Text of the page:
Last Wednesday, the current discussion was begun with the post, Blog Conversation About Word Histories; and, because it received a comment from a reader, I received the impetus that keeps me from starting a different conversation :-) Conversation about word histories

That post actually received two comments; and, I’ll share them after I share just enough of what I said to give them a proper context:

“Consider the idea that words have ‘souls’—the ‘true inner meaning’ of the word…

“Just like human souls, that original inner meaning is still there when the word is very, very old—much has changed about that word’s ‘personality and habits’; but, the inner meaning of its soul is eternally the same…”

I went on a bit about the idea that words have souls and their Etymologies (the histories of their meanings) are their “true inner meanings”…

Now, the first comment from the last part of the discussion:

“And there’s the the pulse of attitude, or vibration, especially with repeated sounds – words, phrases, called mantras in some cultures. They are loaded with usage and can have powerful effects.
“The word ‘soul’ has suffered in modern times, too imprecise, not verifiable by scientific methods – a shame because it sums up the essence of life and being.”

Apart from my feelings that science will one day find a way to “account” for the soul, it seems such a shame that more writers and readers don’t consider the etymologies of words…

Consider the definition of writing and this sentence:

“Susan was writing a letter to Tom in her mind that she wasn’t sure was something she could actually send him.”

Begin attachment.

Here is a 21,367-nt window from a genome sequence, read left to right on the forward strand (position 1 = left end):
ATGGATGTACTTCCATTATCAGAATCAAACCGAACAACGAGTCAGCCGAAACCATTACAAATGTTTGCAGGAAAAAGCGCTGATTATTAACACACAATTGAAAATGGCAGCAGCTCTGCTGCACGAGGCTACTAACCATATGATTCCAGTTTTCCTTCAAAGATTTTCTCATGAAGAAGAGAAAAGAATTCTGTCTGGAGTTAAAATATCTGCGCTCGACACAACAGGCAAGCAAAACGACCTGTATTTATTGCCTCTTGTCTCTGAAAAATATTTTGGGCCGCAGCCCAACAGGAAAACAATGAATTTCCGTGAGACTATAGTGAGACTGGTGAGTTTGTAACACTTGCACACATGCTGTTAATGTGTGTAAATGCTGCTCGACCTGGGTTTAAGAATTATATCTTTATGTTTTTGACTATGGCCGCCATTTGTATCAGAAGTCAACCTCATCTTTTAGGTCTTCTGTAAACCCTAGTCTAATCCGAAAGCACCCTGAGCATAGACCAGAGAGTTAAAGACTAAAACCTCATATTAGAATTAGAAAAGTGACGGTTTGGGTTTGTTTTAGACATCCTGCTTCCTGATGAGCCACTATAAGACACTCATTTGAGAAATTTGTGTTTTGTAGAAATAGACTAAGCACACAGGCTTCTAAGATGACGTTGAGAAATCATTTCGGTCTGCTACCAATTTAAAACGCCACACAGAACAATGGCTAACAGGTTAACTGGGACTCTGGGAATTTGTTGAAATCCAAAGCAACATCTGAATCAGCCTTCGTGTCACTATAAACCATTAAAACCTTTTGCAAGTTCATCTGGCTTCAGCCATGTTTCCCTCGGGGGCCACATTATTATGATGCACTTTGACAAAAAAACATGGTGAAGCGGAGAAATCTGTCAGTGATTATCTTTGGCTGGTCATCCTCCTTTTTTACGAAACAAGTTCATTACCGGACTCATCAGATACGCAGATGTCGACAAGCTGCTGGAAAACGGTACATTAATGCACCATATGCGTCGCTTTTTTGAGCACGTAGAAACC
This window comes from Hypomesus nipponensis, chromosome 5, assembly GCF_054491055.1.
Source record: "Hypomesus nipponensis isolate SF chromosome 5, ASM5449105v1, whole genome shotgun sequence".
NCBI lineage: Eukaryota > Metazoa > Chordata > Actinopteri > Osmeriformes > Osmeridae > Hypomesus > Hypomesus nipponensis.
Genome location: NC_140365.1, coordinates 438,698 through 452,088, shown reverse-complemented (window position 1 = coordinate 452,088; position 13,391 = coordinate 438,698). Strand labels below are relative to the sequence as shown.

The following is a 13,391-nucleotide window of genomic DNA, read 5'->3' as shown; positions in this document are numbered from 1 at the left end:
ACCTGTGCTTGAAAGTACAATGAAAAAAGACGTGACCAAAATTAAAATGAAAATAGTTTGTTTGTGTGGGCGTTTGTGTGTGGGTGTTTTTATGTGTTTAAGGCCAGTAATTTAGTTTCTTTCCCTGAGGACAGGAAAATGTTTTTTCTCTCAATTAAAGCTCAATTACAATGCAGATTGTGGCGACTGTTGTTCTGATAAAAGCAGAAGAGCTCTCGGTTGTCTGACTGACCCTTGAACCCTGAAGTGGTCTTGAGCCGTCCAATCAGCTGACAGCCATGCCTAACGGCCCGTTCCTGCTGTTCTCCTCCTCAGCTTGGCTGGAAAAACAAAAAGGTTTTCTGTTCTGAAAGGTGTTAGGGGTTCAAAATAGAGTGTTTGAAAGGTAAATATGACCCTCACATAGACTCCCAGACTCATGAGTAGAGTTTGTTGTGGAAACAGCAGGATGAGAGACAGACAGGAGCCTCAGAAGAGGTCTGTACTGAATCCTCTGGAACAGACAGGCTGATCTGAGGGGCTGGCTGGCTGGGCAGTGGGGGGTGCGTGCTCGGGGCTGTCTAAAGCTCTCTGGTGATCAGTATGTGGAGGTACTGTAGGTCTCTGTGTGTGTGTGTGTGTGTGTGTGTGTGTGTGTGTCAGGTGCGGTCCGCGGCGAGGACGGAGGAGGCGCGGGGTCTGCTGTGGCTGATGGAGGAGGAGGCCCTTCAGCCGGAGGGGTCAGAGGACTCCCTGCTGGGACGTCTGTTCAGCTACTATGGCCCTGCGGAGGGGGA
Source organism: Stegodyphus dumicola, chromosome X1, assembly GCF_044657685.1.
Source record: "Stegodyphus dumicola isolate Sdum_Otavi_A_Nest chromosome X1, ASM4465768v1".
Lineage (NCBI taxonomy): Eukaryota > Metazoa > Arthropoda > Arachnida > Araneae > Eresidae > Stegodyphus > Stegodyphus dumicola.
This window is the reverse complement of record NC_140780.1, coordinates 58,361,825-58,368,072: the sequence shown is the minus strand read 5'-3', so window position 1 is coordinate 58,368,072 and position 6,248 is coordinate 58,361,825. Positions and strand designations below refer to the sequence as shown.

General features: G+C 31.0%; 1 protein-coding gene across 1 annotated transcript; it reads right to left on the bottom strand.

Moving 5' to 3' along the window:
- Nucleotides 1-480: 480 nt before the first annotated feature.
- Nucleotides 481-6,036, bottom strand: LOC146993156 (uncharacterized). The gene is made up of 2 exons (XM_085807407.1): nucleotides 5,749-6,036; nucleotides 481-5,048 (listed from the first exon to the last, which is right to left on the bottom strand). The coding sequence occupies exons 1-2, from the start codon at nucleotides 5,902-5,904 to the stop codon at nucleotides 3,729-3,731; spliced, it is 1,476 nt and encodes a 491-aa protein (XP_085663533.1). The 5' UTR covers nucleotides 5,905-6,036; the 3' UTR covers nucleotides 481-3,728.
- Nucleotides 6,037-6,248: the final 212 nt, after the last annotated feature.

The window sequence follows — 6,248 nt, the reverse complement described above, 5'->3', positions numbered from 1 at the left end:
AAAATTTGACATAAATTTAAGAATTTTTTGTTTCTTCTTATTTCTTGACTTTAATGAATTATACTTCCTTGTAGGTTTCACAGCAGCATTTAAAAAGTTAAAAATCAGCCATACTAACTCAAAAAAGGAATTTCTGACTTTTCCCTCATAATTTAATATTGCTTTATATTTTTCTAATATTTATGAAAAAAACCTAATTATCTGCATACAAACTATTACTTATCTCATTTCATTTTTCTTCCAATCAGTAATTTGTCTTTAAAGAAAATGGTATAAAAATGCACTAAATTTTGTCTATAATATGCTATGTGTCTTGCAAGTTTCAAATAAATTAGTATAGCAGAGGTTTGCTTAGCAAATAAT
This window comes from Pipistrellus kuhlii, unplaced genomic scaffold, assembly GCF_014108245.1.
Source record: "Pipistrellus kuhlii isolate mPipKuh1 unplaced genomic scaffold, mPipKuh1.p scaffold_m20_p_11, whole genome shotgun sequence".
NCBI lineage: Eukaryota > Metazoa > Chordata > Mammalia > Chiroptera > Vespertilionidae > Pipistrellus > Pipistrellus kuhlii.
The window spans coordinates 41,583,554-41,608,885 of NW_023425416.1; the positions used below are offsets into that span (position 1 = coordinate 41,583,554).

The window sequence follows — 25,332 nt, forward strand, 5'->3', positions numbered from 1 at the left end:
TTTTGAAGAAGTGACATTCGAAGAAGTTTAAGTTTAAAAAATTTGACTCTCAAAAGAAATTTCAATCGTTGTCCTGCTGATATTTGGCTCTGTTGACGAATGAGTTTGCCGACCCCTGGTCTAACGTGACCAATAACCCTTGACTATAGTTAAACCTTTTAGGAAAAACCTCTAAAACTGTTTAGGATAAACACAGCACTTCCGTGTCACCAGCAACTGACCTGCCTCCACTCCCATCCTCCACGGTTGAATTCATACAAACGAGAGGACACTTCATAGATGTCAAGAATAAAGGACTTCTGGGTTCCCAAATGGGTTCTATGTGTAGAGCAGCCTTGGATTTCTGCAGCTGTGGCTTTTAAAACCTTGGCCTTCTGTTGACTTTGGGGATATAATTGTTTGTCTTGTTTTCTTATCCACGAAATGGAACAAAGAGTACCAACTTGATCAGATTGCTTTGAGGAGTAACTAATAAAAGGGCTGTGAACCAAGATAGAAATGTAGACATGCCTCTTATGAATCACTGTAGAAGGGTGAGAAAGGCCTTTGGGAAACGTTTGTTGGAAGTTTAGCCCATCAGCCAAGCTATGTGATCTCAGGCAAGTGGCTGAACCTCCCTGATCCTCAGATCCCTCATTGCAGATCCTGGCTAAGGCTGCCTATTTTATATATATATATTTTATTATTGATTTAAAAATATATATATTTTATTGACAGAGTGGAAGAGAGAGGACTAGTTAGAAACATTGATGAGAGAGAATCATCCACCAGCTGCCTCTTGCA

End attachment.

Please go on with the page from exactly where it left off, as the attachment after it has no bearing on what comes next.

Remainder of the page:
We all know writing means something like, “mark (letters, words, or other symbols) on a surface, typically paper, with a pen, pencil, or similar implement.”

But, Susan was writing in her mind—marking words on the surface of ____________?

So, let’s consider the etymology (the soul) of “write” —> “carve, scratch, cut, paint, pull, tug, sketch, draw, design”

And, because Susan was somewhat torn about revealing her mental writing to Tom, could we rewrite that sentence as:

“Susan was carving out a space in her mind that she might not turn into a letter to Tom.”

Or…

“Susan’s mind was scratching out a plea to Tom; but, she didn’t have the will to actually paint the words…”

Perhaps those examples fall short of convincing anyone of the value of etymologies…

Good dictionaries do have appended etymologies; but, the use of a good Etymology Dictionary can be, in my estimation, a transformative experience…

So…

Consider the second comment from the previous discussion of word histories:

“I liked the part that words have souls, just as the 72 year old guy does, subjected to outside influences that continue long after the internal mechanisms for change and initial creation have succumbed to the resultant soul.”

Well…

At least one other soul likes the idea that words have souls…

What are Your feelings?

All it takes is one comment to keep this conversation going………
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Blog Conversation About Word Histories . . .


Etymology Blog Conversation

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Our last conversation was about Grammar—the final post, which had no comments, was, Further Conversation about Grammar, and has links to the two previous posts in the discussion…